One of the main objectives of man’s honorable vicegerency mission on earth is establishing, spreading and living peace. By peace it is meant peace with Allah the Creator and Master, the people, the environment with its animate and inanimate realities, and the self.
Peace is also meant to be realized at all levels of existence: personal and social, local and global, and physical as well as metaphysical.
The Prophet (pbuh) said that al-Salam (Peace as well as the Source and Embodiment of Peace) is one of the names of Allah, and Allah has ordained it on earth, so “spread it (as a truth, reality and greeting) among yourselves” (Sahih al-Bukhari).
When Almighty Allah sent Adam, as the first human being and prophet, to earth, He acquainted him with this ontological purpose: “Get down all of you from this place (the Paradise), then whenever there comes to you Guidance from Me, and whoever follows My Guidance, there shall be no fear on them, nor shall they grieve” (al-Baqarah, 38).
“Then if there comes to you guidance from Me, then whoever follows My Guidance he shall neither go astray, nor shall be distressed. But whosoever turns away from My Reminder, verily, for him is a life of hardship, and We shall raise him up blind on the Day of Resurrection (Ta Ha, 123-124).
In consequence, the Islamic tradition of greeting with salam commenced with the first man and prophet on earth, Adam, as well.
The Prophet (pbuh) said: “Allah created Adam and he was sixty cubits tall. Then He said: ‘Go and greet those angels and listen to how they greet you, for that will be your greeting and the greeting of your progeny.’ He said: ‘Al-salamu ‘alaykum (Peace be upon you).’ They said: ‘Al-salamu ‘alaykum wa rahmat-Allah (Peace be upon you and the mercy of Allah).’ So they added the words wa rahmat-Allah” (Sahih al-Bukhari).
The greeting of salam is not just a greeting; it is a supplication whereby a person wishes and implores Allah to grant another person, or a group of persons, that which is coveted most: peace. When pronounced in full, salam also includes Allah’s mercy and blessings.
The people articulate thereby their aspirations and hopes to attain peace and become its embodiment and source. They wish to become an instrument of its spread to the spheres where its light is yet to shine and inspire.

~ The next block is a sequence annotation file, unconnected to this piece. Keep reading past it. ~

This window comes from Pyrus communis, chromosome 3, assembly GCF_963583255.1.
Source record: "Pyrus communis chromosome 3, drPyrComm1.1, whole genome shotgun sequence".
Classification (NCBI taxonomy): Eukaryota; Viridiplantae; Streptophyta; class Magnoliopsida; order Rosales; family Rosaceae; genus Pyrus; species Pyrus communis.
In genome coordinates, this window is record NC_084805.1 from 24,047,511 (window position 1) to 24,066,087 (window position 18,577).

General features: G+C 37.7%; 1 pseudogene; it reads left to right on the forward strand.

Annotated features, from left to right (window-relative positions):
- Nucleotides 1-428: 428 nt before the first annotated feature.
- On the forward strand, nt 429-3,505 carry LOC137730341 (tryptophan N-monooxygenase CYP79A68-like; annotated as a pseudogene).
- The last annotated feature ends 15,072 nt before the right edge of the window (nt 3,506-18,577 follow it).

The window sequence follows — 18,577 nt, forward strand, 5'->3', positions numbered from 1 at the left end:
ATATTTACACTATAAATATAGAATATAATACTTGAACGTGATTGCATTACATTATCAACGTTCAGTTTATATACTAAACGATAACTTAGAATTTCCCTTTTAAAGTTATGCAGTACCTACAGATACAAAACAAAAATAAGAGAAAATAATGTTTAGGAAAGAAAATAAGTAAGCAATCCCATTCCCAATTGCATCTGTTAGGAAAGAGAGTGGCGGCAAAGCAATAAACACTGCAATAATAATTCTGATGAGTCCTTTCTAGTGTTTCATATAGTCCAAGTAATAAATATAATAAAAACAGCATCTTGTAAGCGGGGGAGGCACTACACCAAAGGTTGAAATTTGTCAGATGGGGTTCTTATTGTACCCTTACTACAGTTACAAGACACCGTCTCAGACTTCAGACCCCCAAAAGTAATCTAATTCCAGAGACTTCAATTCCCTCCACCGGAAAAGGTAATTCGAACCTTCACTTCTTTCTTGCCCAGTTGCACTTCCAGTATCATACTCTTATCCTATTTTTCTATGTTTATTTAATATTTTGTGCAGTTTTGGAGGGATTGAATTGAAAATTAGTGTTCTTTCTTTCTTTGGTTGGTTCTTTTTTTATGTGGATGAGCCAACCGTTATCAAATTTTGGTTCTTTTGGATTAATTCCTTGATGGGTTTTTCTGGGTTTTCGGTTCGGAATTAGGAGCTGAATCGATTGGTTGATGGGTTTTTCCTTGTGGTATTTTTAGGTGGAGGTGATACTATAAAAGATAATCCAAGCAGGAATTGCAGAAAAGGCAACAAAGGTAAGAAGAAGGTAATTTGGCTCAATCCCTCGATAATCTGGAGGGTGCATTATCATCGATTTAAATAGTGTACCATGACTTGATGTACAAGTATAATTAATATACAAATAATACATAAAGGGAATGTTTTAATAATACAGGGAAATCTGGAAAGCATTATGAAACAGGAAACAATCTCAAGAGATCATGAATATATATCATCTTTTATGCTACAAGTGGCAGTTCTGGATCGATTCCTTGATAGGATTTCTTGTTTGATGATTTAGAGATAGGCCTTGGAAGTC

Salam, it goes without saying, contains the gist of life’s mission and purpose. It is their microcosm.
After Muhammad (pbuh) had been sent as the final prophet with the final revelation of Islam to mankind, the idea of peace (salam) as life’s quintessential design and people’s ultimate existential goal has been underscored more categorically than ever before.
The Night of Power (Laylatu-l-Qadr) -- during which the revelation of the Holy Qur’an and with it Muhammad’s (pbuh) prophethood began -- and all that transpires then is described as salam (peace) (al-Qadr, 5).
That is because during Laylatu-l-Qadr angels greet each other and the believers with salam; or because Satan’s trickeries in general during the month of Ramadan and in particular during Laylatu-l-Qadr are rendered completely futile, or their scope of influence is being greatly restricted; or simply because everything, especially in the spiritual realm, associated with that Night is about peace and tranquility. That is one of the reasons why that Night is most blessed and is better than a thousand months (al-Qadr, 3).
Exchanging salams is a confirmed sunnah of the Prophet (pbuh), which may be categorized as an obligation. However, some specify the matter in such a way that saying salam to another Muslim(s) is a sunnah, whereas replying to it is an obligation.
There are great rewards for exchanging salams. Ten rewards (hasanat) are given for saying salam ‘alaykum (peace be upon you), twenty for salam ‘alaykum wa rahmat-Allah (peace be upon you and the mercy of Allah), and thirty for salam ‘alaykum wa rahmat-Allah wa barakatuhu (peace be upon you and the mercy of Allah and His blessings) (Sahih al-Bukhari).
The rewards are not there just on account of salam being a form of greeting. Rather, such is the case because with salam a Muslim, apart from wishing, also assures his fellow Muslim(s) that from him comes nothing but peace, safety and security.
Moreover, when saying salam and genuinely meaning what is being said, a person tells another person(s) targeted by his salam that he is (they are) safe from his potential evil and harm. When he receives salam in return, he, too, gets assurance that he is safe from his, or their, potential evil and harm.
When two or more persons separate, they are again required to exchange salams, thus implying that in each other’s absence they are all safe from each other’s potential malice and detriment. They are safe, for example, from each other’s backbiting, spying, plotting, jealousy and any other form of physical, mental and even spiritual harm.
This way, a general aura of peace and wellbeing is generated from which not only people – Muslims and non-Muslims alike -- but also the whole environment, benefit.